We are standing on the huge deck of the Geo Barents rescue ship, where hundreds of people are waiting to start a new life.

The boat docked in Bari at breakfast time, pulling into the port accompanied by a police boat on one side and a coastguard vessel on the other. And about an hour later, people started disembarking.

The first were the very young, the sick and the injured. Then the rest of the children were led down.

All of them were given a temperature test at the bottom of the gangway; some were then put in the big water paper suits that we all remember from COVID. Everyone was presented with flip-flops and shoes by the Italian Red Cross.

But this disembarkation process is, unsurprisingly, slow and laborious. The Italian government wants to do everything it can to slow, and eventually reverse, the dramatic rise in migrants arriving on its shores.

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What is the Geo Barents rescue ship?

So the health examinations take time. After them come the security checks, the finger-printing and an array of other things. “Welcome to Italy, but don’t imagine we’re going to make it easy”.

Which is why, hours after the process started, there are still hundreds of people left milling around in the Geo Barents – killing time but getting gradually more frustrated, anxious and irritable.

Which makes it all the more striking when the music strikes up.

From the PA system at the front comes the strains of Mozart’s The Marriage of Figaro. And alongside it, Mattia, one of the Medecins sans Frontieres (MSF) staff, is singing along, waving his arms with gusto, imploring this room full of people to embrace opera.

At first, they look at him in some bewilderment. But then come smiles, and a few claps and before long people are on their feet applauding. Mattia, now a little sheepish, takes a bow.

It’s worked. People are now smiling and then, bustling through, comes Simon, a Belgian nurse who’s holding his trumpet. He smiles and starts playing and he plays really well. Everyone loves it.

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Aftermath of mass migrant rescue

Within 20 minutes, there is music being played through the system – I think it’s Egyptian pop – and people are dancing together. Don’t ever think that music doesn’t have the most extraordinary power.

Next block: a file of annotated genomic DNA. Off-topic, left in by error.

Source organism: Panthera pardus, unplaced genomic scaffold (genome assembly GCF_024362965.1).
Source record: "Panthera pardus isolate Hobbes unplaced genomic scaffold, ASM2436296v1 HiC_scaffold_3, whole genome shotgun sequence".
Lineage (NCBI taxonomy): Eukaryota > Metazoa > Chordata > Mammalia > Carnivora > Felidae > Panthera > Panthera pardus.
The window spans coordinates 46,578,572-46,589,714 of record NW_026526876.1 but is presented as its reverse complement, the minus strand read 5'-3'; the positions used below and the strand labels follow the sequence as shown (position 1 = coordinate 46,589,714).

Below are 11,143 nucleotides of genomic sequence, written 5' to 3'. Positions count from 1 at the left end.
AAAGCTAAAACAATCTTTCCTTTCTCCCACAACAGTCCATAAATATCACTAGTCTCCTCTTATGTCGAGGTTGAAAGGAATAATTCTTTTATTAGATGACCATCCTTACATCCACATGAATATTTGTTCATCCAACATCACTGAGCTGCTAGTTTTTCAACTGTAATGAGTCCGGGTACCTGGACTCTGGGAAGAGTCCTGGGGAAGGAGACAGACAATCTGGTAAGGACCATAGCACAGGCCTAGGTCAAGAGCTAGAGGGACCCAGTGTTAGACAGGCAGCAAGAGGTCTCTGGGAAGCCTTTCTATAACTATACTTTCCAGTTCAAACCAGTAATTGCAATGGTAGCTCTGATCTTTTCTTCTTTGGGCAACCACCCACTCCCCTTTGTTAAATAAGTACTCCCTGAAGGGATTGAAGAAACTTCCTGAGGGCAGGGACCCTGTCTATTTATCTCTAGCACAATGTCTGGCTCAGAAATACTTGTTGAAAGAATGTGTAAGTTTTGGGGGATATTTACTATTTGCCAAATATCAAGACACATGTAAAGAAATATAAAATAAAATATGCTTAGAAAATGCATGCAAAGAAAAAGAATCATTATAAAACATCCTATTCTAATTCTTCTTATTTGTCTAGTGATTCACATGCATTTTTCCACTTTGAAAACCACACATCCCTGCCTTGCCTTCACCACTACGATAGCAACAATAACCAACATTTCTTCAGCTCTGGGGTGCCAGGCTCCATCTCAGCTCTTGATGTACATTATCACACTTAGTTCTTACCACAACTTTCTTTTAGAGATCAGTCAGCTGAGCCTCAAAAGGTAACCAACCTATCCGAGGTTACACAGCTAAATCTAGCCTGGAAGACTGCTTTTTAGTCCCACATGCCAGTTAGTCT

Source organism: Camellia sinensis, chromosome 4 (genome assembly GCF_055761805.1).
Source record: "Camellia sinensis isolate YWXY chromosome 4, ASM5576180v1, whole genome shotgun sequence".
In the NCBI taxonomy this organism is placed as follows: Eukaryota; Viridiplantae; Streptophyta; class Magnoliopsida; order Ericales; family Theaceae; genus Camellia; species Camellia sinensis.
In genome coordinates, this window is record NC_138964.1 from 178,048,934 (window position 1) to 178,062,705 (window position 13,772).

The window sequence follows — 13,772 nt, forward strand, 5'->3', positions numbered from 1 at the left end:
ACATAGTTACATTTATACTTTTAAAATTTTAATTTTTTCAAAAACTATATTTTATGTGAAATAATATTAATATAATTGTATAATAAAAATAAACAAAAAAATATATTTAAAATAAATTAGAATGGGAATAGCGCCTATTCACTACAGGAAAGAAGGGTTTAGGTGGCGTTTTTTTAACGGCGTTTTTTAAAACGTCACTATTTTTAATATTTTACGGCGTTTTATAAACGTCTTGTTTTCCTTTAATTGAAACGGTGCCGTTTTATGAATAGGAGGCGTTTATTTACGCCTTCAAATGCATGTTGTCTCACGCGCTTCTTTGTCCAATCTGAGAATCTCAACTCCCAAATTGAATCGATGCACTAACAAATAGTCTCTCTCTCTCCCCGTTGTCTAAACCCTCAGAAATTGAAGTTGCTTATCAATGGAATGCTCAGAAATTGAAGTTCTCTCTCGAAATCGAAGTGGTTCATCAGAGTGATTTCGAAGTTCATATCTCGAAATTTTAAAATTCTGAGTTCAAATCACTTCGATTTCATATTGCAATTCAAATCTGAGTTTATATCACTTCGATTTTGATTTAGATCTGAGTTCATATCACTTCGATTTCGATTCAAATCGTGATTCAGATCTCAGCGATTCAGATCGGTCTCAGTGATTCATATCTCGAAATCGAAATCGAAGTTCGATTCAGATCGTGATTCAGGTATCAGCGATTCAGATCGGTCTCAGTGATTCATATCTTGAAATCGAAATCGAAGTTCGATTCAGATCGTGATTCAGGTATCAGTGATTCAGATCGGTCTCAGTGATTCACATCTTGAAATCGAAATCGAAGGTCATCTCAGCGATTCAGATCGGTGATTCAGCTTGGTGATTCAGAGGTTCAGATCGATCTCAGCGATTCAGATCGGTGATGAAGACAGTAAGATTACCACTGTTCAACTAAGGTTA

The queue moves slowly. Hamdi, who we met in the hours after the rescue, comes and says hello. Eventually, his turn comes up and we follow his path. His friend, Elsaady, is in the group behind.

Hamdi walks up the stairs and waits to be called forward. Like everyone else, he’s wearing a surgical mask, issued by MSF but mandated by the Italian authorities, along with the clothes that were given to him when he got on the boat.

His kit included a black hat, which he wears all the time. But behind his mask, I can see he’s smiling.

He shows the MSF staff the numbered wristband given to all the survivors and they cross him off their list. And then he walks forward, out of the door and towards the gangplank

He tells me he’s happy, excited and “I feel like I’m home”. He’s a smart guy – multilingual and resourceful – and he’s researched enough to know that not everyone in Italy – or Europe – will welcome migrants like him.

“But this is my chance at a second life,” he insists. “I feel so good.”

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On board the mission to rescue 600 people from fishing boat

And with that, he’s off, down the gangplank and, as his foot touches the quay, into Europe.

The queue goes along, but always slowly. By 11pm, after more than 14 hours of disembarkation, there are still a hundred people left on board the Geo Barents. They look exhausted and so do the MSF workers.

This has been a voyage like no other – a rescue that has stretched the resources of the ship and the stamina of the MSF staff, who’ve had to care for more than 600 people by creating a makeshift refugee camp at sea.

Now, everyone is tired. It may be time to put some music on.

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